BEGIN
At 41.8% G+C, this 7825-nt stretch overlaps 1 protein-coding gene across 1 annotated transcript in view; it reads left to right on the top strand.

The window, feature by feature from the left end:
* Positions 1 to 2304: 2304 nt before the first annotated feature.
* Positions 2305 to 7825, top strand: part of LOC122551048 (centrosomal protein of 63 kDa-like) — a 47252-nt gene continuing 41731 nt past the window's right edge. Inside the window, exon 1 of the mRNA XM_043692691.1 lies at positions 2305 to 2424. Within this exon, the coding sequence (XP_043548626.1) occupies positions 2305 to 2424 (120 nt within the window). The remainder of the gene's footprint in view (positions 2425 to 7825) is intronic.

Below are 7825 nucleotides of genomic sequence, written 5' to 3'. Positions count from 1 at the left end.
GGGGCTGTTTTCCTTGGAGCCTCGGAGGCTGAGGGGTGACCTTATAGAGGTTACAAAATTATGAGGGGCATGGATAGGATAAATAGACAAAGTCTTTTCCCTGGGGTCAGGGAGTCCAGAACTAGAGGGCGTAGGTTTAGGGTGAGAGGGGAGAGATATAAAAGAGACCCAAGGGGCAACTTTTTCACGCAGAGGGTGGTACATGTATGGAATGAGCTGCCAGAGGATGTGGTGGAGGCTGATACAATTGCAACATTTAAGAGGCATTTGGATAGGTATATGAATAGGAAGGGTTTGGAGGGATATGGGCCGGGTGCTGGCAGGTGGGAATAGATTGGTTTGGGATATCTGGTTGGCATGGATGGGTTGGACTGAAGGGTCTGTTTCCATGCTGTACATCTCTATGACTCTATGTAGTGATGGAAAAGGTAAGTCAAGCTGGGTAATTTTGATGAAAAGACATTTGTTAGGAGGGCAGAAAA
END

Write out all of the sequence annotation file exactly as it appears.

At 41.8% G+C, this 7825-nt stretch overlaps 1 protein-coding gene across 1 annotated transcript in view; it reads left to right on the top strand.

The window, feature by feature from the left end:
* Positions 1 to 2304: 2304 nt before the first annotated feature.
* Positions 2305 to 7825, top strand: part of LOC122551048 (centrosomal protein of 63 kDa-like) — a 47252-nt gene continuing 41731 nt past the window's right edge. Inside the window, exon 1 of the mRNA XM_043692691.1 lies at positions 2305 to 2424. Within this exon, the coding sequence (XP_043548626.1) occupies positions 2305 to 2424 (120 nt within the window). The remainder of the gene's footprint in view (positions 2425 to 7825) is intronic.

Below are 7825 nucleotides of genomic sequence, written 5' to 3'. Positions count from 1 at the left end.
GGGGCTGTTTTCCTTGGAGCCTCGGAGGCTGAGGGGTGACCTTATAGAGGTTACAAAATTATGAGGGGCATGGATAGGATAAATAGACAAAGTCTTTTCCCTGGGGTCAGGGAGTCCAGAACTAGAGGGCGTAGGTTTAGGGTGAGAGGGGAGAGATATAAAAGAGACCCAAGGGGCAACTTTTTCACGCAGAGGGTGGTACATGTATGGAATGAGCTGCCAGAGGATGTGGTGGAGGCTGATACAATTGCAACATTTAAGAGGCATTTGGATAGGTATATGAATAGGAAGGGTTTGGAGGGATATGGGCCGGGTGCTGGCAGGTGGGAATAGATTGGTTTGGGATATCTGGTTGGCATGGATGGGTTGGACTGAAGGGTCTGTTTCCATGCTGTACATCTCTATGACTCTATGTAGTGATGGAAAAGGTAAGTCAAGCTGGGTAATTTTGATGAAAAGACATTTGTTAGGAGGGCAGAAAA